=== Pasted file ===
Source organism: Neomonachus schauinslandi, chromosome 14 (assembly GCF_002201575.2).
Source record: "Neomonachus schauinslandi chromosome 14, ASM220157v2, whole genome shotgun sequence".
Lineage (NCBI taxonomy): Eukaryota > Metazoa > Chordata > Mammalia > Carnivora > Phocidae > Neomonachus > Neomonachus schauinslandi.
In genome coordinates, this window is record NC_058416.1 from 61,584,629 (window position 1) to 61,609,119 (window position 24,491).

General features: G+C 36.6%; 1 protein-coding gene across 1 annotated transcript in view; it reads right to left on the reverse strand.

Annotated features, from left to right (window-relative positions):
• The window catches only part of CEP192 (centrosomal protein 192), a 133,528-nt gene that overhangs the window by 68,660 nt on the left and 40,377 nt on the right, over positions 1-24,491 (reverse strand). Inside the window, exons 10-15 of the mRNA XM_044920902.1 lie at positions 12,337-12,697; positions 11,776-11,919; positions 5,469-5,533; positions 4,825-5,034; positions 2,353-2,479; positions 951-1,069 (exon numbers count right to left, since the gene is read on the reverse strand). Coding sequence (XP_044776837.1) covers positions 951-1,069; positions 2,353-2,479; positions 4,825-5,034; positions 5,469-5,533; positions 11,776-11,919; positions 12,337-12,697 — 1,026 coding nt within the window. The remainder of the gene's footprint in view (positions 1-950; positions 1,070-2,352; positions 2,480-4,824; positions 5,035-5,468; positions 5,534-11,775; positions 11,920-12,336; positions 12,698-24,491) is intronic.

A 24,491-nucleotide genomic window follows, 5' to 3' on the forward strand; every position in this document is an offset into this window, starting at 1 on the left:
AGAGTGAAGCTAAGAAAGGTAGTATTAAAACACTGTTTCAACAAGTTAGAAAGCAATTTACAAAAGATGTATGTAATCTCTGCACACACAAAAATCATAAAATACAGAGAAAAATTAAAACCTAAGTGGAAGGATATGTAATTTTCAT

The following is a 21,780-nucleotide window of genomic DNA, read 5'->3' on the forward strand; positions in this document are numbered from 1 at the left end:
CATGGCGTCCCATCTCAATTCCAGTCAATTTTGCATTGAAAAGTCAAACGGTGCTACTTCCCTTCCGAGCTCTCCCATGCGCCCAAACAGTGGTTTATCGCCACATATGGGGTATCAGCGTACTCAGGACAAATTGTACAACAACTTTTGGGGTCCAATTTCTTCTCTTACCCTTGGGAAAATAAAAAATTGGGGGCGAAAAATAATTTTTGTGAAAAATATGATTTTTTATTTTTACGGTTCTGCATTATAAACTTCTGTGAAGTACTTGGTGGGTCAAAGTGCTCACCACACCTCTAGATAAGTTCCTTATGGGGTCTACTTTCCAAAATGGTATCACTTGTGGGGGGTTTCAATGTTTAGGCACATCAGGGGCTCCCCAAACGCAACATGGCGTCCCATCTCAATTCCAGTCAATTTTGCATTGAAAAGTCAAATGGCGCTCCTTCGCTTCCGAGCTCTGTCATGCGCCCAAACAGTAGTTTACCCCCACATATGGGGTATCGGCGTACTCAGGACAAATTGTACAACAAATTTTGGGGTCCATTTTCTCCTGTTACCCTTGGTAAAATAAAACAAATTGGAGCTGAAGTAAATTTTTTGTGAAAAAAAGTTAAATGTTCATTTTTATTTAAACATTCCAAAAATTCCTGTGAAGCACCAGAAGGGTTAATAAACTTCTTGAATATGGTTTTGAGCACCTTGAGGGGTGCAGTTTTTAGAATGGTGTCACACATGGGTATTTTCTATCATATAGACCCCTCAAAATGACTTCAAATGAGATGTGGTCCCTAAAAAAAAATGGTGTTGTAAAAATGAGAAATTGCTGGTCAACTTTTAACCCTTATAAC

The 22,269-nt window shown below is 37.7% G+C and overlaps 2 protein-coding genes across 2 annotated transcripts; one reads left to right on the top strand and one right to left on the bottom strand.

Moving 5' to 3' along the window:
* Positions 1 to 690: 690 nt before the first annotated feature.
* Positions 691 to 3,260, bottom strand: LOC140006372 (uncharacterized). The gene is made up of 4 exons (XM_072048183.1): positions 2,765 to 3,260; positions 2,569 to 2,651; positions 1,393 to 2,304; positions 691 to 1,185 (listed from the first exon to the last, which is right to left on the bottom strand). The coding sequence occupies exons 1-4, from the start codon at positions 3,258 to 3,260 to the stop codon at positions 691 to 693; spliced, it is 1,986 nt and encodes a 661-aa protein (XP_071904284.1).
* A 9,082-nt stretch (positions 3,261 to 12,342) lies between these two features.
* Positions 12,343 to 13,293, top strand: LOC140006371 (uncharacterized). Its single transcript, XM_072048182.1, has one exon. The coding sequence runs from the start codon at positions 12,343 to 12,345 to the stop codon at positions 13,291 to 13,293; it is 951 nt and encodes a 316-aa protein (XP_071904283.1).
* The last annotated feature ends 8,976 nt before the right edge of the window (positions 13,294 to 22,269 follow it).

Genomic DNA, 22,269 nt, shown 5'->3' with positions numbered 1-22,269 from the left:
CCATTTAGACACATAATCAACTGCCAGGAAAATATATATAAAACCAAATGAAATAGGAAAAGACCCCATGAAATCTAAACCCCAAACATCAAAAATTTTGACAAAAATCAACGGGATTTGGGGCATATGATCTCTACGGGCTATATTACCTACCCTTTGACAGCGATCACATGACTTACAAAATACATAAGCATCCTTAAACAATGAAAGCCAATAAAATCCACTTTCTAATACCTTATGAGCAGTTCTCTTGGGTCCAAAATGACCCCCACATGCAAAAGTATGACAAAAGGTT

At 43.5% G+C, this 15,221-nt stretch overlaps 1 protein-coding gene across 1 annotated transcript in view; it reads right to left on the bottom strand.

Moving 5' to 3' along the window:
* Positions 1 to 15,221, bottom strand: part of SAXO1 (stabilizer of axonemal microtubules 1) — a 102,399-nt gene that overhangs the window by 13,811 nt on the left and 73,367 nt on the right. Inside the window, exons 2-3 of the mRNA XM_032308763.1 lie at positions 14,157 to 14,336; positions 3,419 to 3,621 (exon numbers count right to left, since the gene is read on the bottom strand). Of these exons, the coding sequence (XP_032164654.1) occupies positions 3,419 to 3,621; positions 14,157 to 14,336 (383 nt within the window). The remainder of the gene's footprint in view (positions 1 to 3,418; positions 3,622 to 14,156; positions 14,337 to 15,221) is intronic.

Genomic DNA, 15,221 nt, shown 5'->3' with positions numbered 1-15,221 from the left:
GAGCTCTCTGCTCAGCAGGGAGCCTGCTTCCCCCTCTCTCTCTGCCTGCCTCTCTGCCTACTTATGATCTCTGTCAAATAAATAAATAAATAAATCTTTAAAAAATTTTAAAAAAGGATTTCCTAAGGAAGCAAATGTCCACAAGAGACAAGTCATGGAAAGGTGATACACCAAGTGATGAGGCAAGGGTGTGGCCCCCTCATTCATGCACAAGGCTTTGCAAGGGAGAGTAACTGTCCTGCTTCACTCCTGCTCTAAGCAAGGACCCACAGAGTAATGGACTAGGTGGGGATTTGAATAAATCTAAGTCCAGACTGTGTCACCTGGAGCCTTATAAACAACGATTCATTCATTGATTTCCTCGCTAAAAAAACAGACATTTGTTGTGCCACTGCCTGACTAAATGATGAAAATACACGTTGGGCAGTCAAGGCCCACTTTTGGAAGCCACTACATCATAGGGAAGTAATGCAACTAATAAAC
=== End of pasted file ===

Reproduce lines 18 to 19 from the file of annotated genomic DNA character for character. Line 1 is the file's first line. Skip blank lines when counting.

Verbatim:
* The last annotated feature ends 8,976 nt before the right edge of the window (positions 13,294 to 22,269 follow it).

Genomic DNA, 22,269 nt, shown 5'->3' with positions numbered 1-22,269 from the left: